2023 Champions for Change Public Event
On Tuesday, January 21, 2023 the Center for Native American Youth (CNAY) at the Aspen Institute hosted its annual Champions for Change public event in Washington, DC. The event is a staple component of CNAY’s Champions for Change “Champs Week.” Throughout this week, the 5 selected Champions for Change convene in our nation’s capital to receive leadership and advocacy training, engage in experiential learning, and meet with many leaders across various federal and state departments. During the public event, Champions participate in a panel discussion to share their work and passions while exercising their public speaking skills.
The event kicked off with a welcome by CNAY Executive Director Nikki Santos (Couer d’Alene) and a traditional blessing and prayer song provided in the Lakota language by Mr. Novi Runsabove (Northern Cheyenne, Shinnecock, and Oglala Lakota). Rooted in culture, CNAY emphasizes the importance of grounding not only the participants but also the guests with the opportunity to uplift their spirits and ensure positive support for the Champions. After the welcomes, Champions were recognized and honored in remarks made by President and CEO of the Aspen Institute Dan Porterfield and CNAY Advisory Board Chair Allison Binney.
Porterfield shared his belief that young people must be at the forefront of change in their countries. He said that they have the energy, creativity, and drive to challenge the status quo and shape the future. He said, “At Aspen, we believe in the power of youth-driven change.” We recognize the importance of elevating youth voices and empowering them to take action.” Binney shared her experience working for the Senate Committee on Indian Affairs and her journey to aiding in the creation of the Center for Native American Youth. Through this work, she discovered that Native youth voices were critical to driving change in the community and that adults needed to listen to them. Binney said that “it is through Native youth voices that change can occur.”
Best known for her New York Times best-selling novel, “Firekeeper’s Daughter,” Angeline Boulley provided the keynote address. She shared about her journey into becoming an author and the disappointment she felt when she read a Native-written book that focused heavily on the deficit narrative of Native communities. Disappointment turned into inspiration, which led to her writing her debut novel, a story that highlights and celebrates the resilience of Native youth and Native culture. Intentional in her writing, she studied authors she enjoyed to stay authentic and shared, “I write to preserve my culture; I edit to protect it.” Angeline’s writing and success emphasize the importance of diverse representation in literature and the positive impact it has on Indigenous youth.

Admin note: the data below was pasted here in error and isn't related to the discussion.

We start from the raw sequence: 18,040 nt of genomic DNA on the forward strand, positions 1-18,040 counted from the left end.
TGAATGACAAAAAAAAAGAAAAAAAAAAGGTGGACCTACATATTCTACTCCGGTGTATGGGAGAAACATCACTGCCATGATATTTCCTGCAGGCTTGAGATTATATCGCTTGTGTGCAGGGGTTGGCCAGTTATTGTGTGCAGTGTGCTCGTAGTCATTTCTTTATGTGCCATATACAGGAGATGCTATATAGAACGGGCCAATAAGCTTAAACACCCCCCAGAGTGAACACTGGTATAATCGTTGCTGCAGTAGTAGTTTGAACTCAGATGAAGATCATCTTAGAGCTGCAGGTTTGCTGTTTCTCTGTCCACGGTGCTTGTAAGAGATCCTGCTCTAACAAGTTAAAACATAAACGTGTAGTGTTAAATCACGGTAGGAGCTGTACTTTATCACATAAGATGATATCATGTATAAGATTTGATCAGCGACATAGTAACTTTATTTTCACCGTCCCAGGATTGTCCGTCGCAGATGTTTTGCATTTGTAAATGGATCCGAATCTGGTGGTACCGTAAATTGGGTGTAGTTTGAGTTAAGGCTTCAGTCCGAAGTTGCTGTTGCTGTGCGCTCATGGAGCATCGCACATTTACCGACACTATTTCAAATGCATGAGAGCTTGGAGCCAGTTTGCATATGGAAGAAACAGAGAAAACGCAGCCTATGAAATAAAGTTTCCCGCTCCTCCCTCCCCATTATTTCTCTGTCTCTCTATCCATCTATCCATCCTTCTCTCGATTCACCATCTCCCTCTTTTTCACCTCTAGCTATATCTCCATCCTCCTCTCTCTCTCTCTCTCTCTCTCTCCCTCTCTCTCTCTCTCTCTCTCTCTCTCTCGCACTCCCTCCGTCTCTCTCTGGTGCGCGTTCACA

The panel discussion that followed highlighted the incredible work that young Native leaders are doing to uplift their communities and preserve their cultures. From language preservation to land and water protection to youth empowerment and political representation, the 2023 Champions for Change are working to build a better future for all Native people.
Jovi William’s efforts to create an Apache language club and advisory council came from a call for language preservation and its direct connection to identity. Also closely connected to identity for Native people are our relationships with land, water, and air. Honu Nichols set out to protect Mauna Kea and fight for Indigenous voices within environmental initiatives and policies, not because they are activists but because they know the responsibility we carry as Indigenous people to protect sacred lands. When we take care of the land, the land takes care of us. Gabriella Nakai’s gardening and land-care efforts demonstrate the critical correlation between land, culture, and mental health. Building safe community spaces, providing resources, and uplifting young people are tools to be used in battling mental health disparities and decreasing community violence, according to Joshua Jackson-Morisson. Guiding Native youth and presenting positive paths are some of the ways he has assisted in his community. Sam Hiratsuka praised his fellow Champs for their dedication to their communities and Indian Country and mentioned how important Native representation is in policy-making spaces. It is a critical step in ensuring that Native people have a voice in decision-making that affects their communities and lives.
A testament to the work the Champs have already invested into their advocacy, we are sure their impact will be felt and seen for generations to come. By investing in Native youth and providing opportunities and resources, we can ensure healthy, successful lives for Indian Country.